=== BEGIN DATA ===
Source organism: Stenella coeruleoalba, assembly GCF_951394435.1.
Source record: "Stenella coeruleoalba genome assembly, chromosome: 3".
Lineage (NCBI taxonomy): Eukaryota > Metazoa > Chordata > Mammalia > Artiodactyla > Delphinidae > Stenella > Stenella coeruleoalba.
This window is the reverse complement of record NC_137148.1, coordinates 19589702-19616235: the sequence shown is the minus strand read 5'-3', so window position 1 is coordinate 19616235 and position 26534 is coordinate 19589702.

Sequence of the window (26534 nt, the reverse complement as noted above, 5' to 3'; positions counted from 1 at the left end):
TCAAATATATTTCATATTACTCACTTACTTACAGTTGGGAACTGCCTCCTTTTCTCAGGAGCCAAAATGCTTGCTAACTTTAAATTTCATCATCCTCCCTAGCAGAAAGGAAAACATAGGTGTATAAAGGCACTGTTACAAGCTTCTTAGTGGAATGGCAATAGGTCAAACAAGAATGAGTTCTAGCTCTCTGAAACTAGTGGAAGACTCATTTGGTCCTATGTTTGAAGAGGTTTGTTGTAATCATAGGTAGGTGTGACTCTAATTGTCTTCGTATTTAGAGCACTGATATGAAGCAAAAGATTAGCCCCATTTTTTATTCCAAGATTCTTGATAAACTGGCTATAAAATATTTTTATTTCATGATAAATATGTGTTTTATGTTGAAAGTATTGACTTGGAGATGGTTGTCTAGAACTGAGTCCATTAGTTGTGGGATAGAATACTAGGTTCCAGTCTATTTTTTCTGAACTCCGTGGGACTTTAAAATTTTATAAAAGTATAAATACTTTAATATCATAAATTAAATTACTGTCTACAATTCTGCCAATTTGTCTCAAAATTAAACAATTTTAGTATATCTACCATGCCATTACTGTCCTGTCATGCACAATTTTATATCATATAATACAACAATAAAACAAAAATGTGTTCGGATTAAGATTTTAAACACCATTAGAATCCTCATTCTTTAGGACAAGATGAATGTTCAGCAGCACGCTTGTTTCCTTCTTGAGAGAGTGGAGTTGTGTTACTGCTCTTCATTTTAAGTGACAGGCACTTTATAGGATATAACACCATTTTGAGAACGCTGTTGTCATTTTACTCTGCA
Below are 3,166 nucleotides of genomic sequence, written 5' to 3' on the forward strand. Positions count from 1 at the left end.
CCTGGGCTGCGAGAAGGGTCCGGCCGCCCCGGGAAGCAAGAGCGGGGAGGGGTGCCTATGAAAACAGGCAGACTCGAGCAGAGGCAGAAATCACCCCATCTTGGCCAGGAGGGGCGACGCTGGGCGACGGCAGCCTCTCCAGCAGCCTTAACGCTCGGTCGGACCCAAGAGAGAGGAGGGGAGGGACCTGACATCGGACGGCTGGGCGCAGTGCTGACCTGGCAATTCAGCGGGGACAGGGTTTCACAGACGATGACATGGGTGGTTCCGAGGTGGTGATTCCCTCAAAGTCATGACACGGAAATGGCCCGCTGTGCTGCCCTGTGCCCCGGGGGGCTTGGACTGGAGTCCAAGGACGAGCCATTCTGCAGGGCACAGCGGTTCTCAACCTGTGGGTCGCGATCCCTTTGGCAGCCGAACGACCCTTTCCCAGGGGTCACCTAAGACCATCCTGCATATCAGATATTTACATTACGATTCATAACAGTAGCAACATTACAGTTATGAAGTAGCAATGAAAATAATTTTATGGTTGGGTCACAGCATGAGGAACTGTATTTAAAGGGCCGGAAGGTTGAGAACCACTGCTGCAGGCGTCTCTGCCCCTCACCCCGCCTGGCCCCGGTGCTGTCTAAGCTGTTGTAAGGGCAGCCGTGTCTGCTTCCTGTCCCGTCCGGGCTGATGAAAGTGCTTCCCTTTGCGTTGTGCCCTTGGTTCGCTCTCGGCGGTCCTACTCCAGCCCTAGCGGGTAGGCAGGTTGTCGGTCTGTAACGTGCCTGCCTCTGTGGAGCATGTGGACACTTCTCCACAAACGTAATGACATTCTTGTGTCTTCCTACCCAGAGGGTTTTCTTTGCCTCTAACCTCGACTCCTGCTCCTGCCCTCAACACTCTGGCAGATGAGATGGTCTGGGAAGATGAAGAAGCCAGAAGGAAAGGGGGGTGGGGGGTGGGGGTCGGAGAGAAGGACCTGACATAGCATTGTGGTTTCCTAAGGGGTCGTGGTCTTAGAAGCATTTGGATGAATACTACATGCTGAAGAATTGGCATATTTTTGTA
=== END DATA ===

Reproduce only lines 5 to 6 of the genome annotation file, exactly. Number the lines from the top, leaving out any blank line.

Sequence of the window (26534 nt, the reverse complement as noted above, 5' to 3'; positions counted from 1 at the left end):
TCAAATATATTTCATATTACTCACTTACTTACAGTTGGGAACTGCCTCCTTTTCTCAGGAGCCAAAATGCTTGCTAACTTTAAATTTCATCATCCTCCCTAGCAGAAAGGAAAACATAGGTGTATAAAGGCACTGTTACAAGCTTCTTAGTGGAATGGCAATAGGTCAAACAAGAATGAGTTCTAGCTCTCTGAAACTAGTGGAAGACTCATTTGGTCCTATGTTTGAAGAGGTTTGTTGTAATCATAGGTAGGTGTGACTCTAATTGTCTTCGTATTTAGAGCACTGATATGAAGCAAAAGATTAGCCCCATTTTTTATTCCAAGATTCTTGATAAACTGGCTATAAAATATTTTTATTTCATGATAAATATGTGTTTTATGTTGAAAGTATTGACTTGGAGATGGTTGTCTAGAACTGAGTCCATTAGTTGTGGGATAGAATACTAGGTTCCAGTCTATTTTTTCTGAACTCCGTGGGACTTTAAAATTTTATAAAAGTATAAATACTTTAATATCATAAATTAAATTACTGTCTACAATTCTGCCAATTTGTCTCAAAATTAAACAATTTTAGTATATCTACCATGCCATTACTGTCCTGTCATGCACAATTTTATATCATATAATACAACAATAAAACAAAAATGTGTTCGGATTAAGATTTTAAACACCATTAGAATCCTCATTCTTTAGGACAAGATGAATGTTCAGCAGCACGCTTGTTTCCTTCTTGAGAGAGTGGAGTTGTGTTACTGCTCTTCATTTTAAGTGACAGGCACTTTATAGGATATAACACCATTTTGAGAACGCTGTTGTCATTTTACTCTGCA